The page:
The Outsider Part 3: whistleblowers, and surviving the inauthentic workplace

Whistleblowers are, in my view, the unsung heroes of our day.  They are the rare people of personal integrity, driven by force of conscience against a sea of resistance, by an inner compass that is sadly lacking in the majority who conform to the prevailing politic of the workplace or culture.  If this were not the case, then whistleblowers would not find themselves invariably alone.  And good, moral practice would be commonplace.

Sadly, inauthentic workplaces are created when a culture prevails of staff support of poor, self-serving or exploitative management.  Narcissism, self-interest and a dearth of personal integrity in management are widespread problems, and where narcissistic individuals manage, a cadre of admirers and followers can always be found.  They are both sides of the same problem and often create collusive conditions whereby ethical and moral practices are compromised in the interests of maintaining unhealthy, self-interested dynamics designed to reward individual egos. Whistleblowers tend to be individuals who first appeal to those in charge to make changes to such unhealthy cultures, and when silenced or their concerns dismissed, take action to reveal the truth in an effort to protect the interests, intent and purposes of the work.  They often discover, however, that appeals to authority via grievance procedures for example, only reveal the scale and systemic level of the problem, which tends to exist by virtue of immoral or incompetent executive structures that permit them to continue.  We see the same dynamic of self-serving manager or executive and obsequious follower in every institution, including politics. It is such a pervasive problem that we now live in a world where truth is routinely compromised for the sake of expediency in meeting individual self-interest.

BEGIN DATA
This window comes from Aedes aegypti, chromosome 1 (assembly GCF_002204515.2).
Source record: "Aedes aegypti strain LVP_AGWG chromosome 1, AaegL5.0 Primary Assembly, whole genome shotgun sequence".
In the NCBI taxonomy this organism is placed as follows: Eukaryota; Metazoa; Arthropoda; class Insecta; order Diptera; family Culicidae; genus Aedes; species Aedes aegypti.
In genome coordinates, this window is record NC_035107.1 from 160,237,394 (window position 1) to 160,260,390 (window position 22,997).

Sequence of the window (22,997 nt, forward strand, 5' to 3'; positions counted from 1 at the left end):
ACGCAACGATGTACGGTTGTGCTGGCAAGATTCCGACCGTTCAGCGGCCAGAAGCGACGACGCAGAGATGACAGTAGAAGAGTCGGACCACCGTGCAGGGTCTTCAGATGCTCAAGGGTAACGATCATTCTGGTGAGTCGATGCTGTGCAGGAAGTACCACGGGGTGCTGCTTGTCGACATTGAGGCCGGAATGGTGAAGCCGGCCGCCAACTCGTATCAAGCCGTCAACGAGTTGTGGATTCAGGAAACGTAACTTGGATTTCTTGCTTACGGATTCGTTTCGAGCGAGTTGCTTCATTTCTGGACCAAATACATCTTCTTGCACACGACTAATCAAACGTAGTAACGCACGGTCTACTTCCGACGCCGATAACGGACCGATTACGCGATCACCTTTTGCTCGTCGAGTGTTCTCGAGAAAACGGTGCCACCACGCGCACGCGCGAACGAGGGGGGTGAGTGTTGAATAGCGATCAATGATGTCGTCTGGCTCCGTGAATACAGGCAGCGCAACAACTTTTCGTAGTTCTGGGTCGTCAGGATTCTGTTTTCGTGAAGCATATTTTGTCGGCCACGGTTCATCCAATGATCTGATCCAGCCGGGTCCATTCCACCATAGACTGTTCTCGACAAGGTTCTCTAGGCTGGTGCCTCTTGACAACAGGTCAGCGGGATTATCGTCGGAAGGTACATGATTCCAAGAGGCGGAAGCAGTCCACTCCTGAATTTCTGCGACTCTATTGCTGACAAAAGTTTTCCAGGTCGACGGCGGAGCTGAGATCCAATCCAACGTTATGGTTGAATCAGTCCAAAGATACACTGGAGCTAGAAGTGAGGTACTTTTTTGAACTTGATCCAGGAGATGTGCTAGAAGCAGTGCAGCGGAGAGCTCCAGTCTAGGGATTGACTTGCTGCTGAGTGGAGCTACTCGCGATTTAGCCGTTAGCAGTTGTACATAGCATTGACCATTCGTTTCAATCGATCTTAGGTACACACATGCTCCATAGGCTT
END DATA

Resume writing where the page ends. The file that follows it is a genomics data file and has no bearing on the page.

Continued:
Whistleblowing – the act of speaking up about unethical, incompetent, illegal, unsafe or immoral practices instead of staying silent and colluding with them – should be held up as an admirable act of honourable conduct in a moral world.  But as history shows us, it is held in such contempt by those members of the culture it challenges that a pattern emerges quite quickly of the truth-teller being stigmatised, scapegoated, isolated, attacked and abandoned rather than celebrated for their authenticity.  This fact, in itself, is a testament to the culture that we live in: a culture that is built upon inauthenticity and collusion for the sake of convenience, profit and personal gain.  Once again, if this were not the case, then whistleblowing would be unnecessary and seldom seen.

orwell

Typically, whistleblowers have bucked the system and upset the applecart by revealing truths typically concealed by collusion.  The cost to the truth-teller of complaints procedures, grievance processes, social exclusion, lost opportunities, and often resignations can have a devastating effect upon individuals who were motivated to speak out against wrong-doing for the right reasons: to protect themselves and the common good.  Such individuals can find themselves so isolated and alone, abandoned by colleagues and managers they may have once trusted, and having had to survive the hell of hostile grievance procedures that typically frame them as the guilty party, rather than those they have complained against.  Psychologically, emotionally, financially, socially they can find themselves devastated, their careers set back, stifled or ruined.

Rebuilding one’s sense of self and purpose, sifting through the devastation and re-inventing oneself can be a long and painful task for some.  Having gone through the hell of this process myself after I blew the whistle on sexual harassment and other misconduct of a senior manager and an evident narcissist, I know all too well what that process entails; the lies that some colleagues will tell; the deals struck in favour of  abusers and those who lied; the diabolical maneouvres and denials of executives, and the cowardly silences of others, all to protect the guilty party and his or her associates.